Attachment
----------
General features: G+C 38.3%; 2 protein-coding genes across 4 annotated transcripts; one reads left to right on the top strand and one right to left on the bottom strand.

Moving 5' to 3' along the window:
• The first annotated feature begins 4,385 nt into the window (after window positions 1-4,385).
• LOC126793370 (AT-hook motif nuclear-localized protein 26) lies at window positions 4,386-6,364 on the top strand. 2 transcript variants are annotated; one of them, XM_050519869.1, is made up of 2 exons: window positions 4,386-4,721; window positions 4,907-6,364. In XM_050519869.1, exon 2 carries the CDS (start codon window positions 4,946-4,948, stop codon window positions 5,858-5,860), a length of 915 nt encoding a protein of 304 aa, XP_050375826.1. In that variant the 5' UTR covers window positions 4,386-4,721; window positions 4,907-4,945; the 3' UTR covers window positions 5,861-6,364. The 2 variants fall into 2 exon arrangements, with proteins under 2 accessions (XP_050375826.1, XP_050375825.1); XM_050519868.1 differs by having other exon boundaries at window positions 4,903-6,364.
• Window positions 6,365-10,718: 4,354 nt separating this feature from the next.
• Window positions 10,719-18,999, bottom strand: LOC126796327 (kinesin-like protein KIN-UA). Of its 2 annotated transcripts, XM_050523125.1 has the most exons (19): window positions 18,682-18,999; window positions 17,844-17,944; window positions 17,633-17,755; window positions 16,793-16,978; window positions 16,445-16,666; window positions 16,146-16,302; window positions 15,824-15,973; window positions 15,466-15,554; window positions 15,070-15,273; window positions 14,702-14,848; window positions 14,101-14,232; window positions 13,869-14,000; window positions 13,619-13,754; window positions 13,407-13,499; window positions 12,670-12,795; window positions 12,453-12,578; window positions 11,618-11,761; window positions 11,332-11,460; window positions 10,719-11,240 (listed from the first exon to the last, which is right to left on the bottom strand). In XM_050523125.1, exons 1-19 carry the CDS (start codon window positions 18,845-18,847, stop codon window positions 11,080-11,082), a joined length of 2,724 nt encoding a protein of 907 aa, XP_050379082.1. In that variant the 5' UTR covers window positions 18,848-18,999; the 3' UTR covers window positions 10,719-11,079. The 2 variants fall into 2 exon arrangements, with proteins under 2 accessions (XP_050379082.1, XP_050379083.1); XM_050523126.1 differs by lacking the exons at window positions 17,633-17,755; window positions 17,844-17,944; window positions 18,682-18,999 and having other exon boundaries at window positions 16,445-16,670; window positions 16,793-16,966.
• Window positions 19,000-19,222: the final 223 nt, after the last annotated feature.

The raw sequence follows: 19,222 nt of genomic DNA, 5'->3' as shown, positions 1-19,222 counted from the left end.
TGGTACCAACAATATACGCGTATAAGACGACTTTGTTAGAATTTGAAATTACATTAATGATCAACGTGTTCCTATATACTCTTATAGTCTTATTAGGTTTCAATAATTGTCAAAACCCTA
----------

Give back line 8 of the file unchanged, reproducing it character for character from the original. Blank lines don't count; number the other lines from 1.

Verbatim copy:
The raw sequence follows: 19,222 nt of genomic DNA, 5'->3' as shown, positions 1-19,222 counted from the left end.